They tell me that moving house is one of life’s most stressful events and I, for one am inclined to believe them. I moved house six months ago and am still recovering from the ordeal. It’s not just the emotional rollercoaster of leaving a place you’ve called home for (in our case) 13 years, but the fact that you can’t allow yourself to get too attached to the new place, in case it falls through at the last minute. Yet at the same time you have to allow yourself to fall in love with the new house just enough to be ok with the fact that you’re about to enter into a huge financial transaction. And being willing to do this despite the fact that you’ve only seen it once, in the dark, just about tops it off- I’ve spent longer deliberating over a new pair of jeans!
Then there’s the actual move- it’s truly horrid. Thirteen years of junk to sort through and my full time job and leadership responsibilities allowing me no time at all to do this. I remember one particular day feeling totally overwhelmed sitting in my son’s bedroom surrounded by random items of chaos, desperately wishing I could skip this bit and be surrounded by the new instead of trapped by the old.
It was in that moment of wishing the process away that I picked up an old children’s book called ‘We’re Going on a Bear Hunt’ by Michael Rosen and, like all the most memorable children’s books the story has a recurring rhyme:
We’re going on a bear hunt,
We’re going to catch a big one,
What a beautiful day,
We’re not scared.
Oh oh! A river,
A deep, cold river.
We can’t go over it,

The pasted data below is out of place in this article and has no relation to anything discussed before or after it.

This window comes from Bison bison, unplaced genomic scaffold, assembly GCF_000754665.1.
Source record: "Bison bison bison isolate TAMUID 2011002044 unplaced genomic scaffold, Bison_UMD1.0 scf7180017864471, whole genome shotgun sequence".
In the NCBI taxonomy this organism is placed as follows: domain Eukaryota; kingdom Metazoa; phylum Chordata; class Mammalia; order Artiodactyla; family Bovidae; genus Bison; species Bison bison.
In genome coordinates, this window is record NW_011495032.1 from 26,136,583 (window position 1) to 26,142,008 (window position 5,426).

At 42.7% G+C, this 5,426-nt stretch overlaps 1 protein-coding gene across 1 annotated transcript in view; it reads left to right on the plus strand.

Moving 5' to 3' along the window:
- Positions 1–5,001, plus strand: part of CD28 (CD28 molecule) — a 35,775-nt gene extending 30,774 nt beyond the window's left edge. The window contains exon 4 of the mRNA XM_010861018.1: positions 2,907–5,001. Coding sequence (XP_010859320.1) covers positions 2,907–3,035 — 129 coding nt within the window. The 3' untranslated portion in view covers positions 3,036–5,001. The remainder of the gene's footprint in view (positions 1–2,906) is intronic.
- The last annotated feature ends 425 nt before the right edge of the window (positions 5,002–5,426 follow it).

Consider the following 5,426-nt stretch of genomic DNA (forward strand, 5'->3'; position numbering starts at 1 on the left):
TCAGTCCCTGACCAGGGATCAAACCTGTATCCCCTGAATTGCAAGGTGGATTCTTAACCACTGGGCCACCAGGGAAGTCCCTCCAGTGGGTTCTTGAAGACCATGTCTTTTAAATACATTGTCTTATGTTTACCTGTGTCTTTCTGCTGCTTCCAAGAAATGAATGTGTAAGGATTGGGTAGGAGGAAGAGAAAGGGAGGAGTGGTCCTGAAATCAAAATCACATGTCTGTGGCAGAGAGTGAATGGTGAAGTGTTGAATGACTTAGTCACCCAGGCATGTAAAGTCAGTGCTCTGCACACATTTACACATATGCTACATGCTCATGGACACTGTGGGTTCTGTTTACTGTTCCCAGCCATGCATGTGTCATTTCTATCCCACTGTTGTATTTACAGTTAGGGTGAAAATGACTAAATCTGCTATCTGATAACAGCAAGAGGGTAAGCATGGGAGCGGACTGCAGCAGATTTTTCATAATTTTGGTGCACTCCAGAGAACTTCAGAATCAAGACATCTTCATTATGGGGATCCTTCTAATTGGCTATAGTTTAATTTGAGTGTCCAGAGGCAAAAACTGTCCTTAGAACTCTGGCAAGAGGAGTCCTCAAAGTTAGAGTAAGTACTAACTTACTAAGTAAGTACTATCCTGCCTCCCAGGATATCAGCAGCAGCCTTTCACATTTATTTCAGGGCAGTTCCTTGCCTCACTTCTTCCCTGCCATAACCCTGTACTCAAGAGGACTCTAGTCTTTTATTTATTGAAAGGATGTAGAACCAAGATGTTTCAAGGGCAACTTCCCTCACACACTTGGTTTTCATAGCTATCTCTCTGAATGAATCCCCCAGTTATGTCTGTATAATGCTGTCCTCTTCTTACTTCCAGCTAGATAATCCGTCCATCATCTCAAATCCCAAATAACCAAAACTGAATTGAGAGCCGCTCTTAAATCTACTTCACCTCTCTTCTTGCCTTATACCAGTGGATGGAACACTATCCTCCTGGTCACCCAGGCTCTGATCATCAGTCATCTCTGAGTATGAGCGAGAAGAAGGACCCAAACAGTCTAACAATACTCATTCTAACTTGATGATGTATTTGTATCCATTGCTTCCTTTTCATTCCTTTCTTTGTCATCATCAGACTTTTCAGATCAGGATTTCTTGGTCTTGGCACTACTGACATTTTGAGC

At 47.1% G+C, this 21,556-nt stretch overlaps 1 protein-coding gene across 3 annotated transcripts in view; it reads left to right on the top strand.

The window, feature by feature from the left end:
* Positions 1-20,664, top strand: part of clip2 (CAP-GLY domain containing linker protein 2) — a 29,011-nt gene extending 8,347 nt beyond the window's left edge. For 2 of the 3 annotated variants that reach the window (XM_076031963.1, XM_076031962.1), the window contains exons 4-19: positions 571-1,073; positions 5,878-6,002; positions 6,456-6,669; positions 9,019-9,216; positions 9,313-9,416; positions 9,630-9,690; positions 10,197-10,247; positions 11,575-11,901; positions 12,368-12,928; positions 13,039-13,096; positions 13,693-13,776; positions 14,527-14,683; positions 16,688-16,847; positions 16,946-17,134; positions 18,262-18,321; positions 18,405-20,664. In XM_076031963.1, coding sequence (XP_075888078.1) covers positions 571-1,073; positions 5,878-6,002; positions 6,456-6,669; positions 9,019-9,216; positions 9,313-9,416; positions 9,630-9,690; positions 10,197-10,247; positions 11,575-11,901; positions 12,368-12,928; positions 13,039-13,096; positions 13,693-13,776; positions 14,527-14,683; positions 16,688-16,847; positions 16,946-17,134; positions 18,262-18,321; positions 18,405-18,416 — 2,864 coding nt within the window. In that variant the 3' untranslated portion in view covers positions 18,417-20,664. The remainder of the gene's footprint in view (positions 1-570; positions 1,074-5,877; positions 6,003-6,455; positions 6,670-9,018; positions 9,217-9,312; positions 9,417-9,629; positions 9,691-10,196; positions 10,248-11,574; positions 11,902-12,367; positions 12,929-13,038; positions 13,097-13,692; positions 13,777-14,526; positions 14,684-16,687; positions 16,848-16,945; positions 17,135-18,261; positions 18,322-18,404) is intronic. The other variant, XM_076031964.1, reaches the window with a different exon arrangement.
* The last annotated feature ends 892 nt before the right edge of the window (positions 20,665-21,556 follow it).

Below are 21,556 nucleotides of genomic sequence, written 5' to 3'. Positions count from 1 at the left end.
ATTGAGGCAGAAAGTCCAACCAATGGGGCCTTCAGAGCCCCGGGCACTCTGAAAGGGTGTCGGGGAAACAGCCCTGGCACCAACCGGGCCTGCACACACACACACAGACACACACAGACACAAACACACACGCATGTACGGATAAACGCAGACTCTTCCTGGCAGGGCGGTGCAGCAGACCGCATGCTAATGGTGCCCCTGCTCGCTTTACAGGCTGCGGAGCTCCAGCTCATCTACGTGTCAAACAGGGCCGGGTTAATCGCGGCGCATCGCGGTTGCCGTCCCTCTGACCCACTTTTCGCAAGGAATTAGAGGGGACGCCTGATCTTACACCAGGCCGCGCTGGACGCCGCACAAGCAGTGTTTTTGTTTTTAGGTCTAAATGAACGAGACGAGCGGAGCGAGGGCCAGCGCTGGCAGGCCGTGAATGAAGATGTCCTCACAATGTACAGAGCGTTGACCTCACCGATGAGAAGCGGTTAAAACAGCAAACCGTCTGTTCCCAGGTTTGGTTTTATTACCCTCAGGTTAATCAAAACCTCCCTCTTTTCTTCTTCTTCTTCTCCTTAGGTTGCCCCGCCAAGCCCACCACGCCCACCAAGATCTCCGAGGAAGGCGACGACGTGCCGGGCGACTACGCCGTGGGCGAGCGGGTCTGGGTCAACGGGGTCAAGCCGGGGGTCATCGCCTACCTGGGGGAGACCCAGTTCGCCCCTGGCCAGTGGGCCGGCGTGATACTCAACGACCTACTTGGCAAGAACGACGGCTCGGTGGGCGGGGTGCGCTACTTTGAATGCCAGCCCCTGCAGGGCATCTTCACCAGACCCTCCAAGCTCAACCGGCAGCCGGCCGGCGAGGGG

We can’t go under it,
We’ve got to go through it…
Holding that little children’s book in my hands and reading the story, I felt tears stream down my face. I was surrounded by chaos. I was tired; frustrated by the constant obstacles in my way and wishing with all my heart that I could close my eyes, click my heels three times and be transported by some strange magic into the new season of my life. I wanted to bypass the process. I wanted to go on a bear hunt but I didn’t want to get my feet wet. It was then that I felt the whisper of God to my heart: “You can’t go over it, you can’t go under it, you have to go through it. You have to go through, to get to.’
Maybe you are facing a mountain of debt, or have suffered the death of a loved one and the grief seems insurmountable. Maybe your children are far from God or you have had your heart broken and desperately want to move forward, but you don’t know how. Whatever it may be, the likelihood is that your breakthrough, your miracle, will not be an event- it will be a process.
I firmly believe that God is very much in favour of process. He chose to create the heavens and the earth and all that is within it over the course of seven days – a process. There’s no reason why He couldn’t have done it in one go. He could’ve spoken creation’s existence into being with one all-encompassing word, but He didn’t. He embraced the process, took His time, allowed the very essence of process to be weaved into the very essence of our existence.
Everywhere we look there is process, but so often we resent it or try to avoid it by finding short-cuts to our destination. We are increasingly surrounded by quick-fix, instant results, same-day delivery solutions to whatever our problem is, which only serves to feed our impatience, our longing for an instant breakthrough.
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